The terms “Accounts Receivable” and “Collections” are often used in the context of managing a company’s finances, particularly in relation to money owed by customers. Here’s a detailed explanation of the differences between the two:
- Accounts Receivable (A/R): This refers to the money that is owed to a company for goods or services that have been delivered or used but not yet paid for by customers. Accounts receivable is listed as a current asset on the company’s balance sheet since it represents funds that are expected to be received within a year.
- Collections: This term relates to the process of pursuing payment on the accounts receivable that are past due. Collections involve following up with customers who have not paid their invoices within the agreed-upon payment term.
- Accounts Receivable: This function involves billing customers for sales on credit, recording and tracking such sales, and recognizing revenue. It’s about managing and maintaining the records of what customers owe.
- Collections: This function is more about action – it’s the proactive steps taken to collect the outstanding debts. This can involve sending reminders, making phone calls, negotiating payment plans, and sometimes taking legal action.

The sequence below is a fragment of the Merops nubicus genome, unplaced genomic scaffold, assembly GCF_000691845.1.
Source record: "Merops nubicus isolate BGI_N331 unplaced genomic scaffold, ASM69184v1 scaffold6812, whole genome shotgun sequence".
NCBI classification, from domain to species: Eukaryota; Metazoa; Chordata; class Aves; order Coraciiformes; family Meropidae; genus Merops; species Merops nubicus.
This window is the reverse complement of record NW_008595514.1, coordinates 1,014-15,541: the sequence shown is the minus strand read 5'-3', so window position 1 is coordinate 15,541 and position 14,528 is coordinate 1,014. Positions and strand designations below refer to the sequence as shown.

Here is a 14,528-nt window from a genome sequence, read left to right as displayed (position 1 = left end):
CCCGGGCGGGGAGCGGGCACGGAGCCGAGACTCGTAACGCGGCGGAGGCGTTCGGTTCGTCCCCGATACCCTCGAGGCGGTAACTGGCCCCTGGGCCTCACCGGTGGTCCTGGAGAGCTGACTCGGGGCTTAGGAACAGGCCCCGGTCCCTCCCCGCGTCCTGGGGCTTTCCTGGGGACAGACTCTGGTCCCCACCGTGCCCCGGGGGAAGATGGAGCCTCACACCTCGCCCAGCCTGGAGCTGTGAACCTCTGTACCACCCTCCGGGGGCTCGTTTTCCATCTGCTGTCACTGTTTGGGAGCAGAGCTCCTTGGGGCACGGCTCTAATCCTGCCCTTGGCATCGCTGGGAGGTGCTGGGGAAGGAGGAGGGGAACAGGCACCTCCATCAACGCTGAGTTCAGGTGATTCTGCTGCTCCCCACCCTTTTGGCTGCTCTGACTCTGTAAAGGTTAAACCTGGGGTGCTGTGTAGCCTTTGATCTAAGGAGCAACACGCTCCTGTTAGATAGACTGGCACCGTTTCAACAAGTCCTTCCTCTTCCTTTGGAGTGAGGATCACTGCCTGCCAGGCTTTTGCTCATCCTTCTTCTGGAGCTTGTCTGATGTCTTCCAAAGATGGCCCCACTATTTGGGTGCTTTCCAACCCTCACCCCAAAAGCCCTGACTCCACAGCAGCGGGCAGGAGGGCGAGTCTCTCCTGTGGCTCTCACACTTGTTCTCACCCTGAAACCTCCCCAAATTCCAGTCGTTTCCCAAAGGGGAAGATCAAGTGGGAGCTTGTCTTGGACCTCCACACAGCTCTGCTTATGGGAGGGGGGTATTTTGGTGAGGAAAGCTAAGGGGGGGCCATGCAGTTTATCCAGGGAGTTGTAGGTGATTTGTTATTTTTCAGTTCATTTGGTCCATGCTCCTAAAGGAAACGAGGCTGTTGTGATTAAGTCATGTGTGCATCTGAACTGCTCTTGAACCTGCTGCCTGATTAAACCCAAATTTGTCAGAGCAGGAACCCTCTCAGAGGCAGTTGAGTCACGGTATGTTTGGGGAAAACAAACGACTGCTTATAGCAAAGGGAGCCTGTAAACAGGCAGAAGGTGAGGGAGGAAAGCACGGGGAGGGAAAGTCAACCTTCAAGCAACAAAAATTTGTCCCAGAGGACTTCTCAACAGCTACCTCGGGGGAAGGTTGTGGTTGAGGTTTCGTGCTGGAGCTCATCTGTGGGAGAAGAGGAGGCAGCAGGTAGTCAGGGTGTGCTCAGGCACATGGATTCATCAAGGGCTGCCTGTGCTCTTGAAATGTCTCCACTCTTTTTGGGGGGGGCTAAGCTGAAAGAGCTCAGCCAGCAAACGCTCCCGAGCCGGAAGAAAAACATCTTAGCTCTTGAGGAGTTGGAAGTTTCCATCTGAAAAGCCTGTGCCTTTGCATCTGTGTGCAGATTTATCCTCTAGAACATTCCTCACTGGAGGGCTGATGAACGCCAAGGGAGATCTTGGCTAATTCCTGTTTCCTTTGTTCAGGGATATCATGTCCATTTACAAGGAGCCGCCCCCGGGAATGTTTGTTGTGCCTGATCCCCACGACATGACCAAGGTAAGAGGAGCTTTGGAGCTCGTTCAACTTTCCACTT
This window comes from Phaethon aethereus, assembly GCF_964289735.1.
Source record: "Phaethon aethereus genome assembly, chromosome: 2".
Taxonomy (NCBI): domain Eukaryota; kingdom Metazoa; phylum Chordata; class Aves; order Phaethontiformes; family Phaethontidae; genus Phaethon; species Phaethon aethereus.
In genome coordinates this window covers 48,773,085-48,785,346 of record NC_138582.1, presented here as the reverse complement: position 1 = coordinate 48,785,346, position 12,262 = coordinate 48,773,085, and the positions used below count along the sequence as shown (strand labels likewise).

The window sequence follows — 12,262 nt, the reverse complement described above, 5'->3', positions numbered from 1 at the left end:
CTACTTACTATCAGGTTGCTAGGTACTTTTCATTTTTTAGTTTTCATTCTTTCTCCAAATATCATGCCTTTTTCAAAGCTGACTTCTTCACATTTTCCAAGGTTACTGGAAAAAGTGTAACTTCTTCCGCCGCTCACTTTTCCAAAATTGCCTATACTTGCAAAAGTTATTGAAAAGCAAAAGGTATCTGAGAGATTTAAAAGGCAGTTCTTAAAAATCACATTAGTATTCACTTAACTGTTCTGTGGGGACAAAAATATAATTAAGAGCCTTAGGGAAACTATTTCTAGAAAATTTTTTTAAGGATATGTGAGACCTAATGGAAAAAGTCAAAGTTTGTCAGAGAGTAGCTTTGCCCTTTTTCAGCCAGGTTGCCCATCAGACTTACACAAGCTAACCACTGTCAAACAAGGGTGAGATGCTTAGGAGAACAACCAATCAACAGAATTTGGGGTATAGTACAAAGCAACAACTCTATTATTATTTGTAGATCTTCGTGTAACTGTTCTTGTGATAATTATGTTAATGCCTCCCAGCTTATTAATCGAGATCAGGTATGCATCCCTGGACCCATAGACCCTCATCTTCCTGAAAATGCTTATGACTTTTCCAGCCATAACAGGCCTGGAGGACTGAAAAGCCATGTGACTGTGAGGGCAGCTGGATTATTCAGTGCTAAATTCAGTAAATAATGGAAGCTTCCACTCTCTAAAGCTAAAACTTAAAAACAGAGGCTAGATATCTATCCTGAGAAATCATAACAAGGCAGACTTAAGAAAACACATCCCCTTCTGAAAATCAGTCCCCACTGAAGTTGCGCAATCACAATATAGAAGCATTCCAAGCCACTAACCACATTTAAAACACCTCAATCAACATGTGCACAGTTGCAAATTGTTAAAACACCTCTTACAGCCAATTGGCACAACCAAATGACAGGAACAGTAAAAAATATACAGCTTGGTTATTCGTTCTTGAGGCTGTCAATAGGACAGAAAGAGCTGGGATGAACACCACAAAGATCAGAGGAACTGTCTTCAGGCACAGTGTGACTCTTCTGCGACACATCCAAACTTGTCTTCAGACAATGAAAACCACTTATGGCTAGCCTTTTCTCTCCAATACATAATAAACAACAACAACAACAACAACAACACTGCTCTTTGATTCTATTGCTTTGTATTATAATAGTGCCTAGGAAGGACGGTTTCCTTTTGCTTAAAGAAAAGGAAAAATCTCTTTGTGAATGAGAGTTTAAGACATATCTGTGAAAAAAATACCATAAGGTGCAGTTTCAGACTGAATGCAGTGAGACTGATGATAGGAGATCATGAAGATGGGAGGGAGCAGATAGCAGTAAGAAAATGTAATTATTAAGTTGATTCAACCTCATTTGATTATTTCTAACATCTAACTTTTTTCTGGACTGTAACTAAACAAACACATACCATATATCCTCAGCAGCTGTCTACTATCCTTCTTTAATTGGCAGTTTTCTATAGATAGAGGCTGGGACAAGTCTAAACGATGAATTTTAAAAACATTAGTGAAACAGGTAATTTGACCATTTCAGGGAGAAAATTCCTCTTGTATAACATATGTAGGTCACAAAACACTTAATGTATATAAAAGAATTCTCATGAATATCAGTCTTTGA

- Financial Statement Impact:
- Accounts Receivable: A/R impacts both the balance sheet and income statement. It appears as an asset on the balance sheet and affects revenue on the income statement when the sale is made, regardless of whether cash has been received.
- Collections: While collections don’t directly appear as a line item on financial statements, the effectiveness of the collections process can impact the cash flow statement and the allowance for doubtful accounts, which is a contra-asset account on the balance sheet that reduces the net amount of accounts receivable.
- Risk Management:
- Accounts Receivable: Managing A/R involves assessing the creditworthiness of customers, setting credit limits, and terms, and continuously monitoring credit risk.
- Collections: The focus here is on managing the risk of non-payment. This includes identifying problematic accounts and deciding on the appropriate course of action for delinquent accounts.
- Accounts Receivable: This process begins immediately after a sale is made on credit terms.
- Collections: This process starts when an account receivable becomes overdue. The timeline for this can vary based on the company’s payment terms (e.g., Net 30, Net 60 days).
- Accounts Receivable: The primary objective is to accurately track and manage credit sales.
- Collections: The goal here is to minimize the amount of outstanding receivables and reduce the days sales outstanding (DSO) – a measure of the average number of days that it takes to collect payment after a sale has been made.
In summary, while accounts receivable and collections are closely related and both crucial for the management of a company’s cash flow and credit risk, they represent different aspects of the process of managing and collecting money owed by customers. Accounts receivable is about recording and tracking credit sales, while collections focus on the actual recovery of funds from overdue accounts.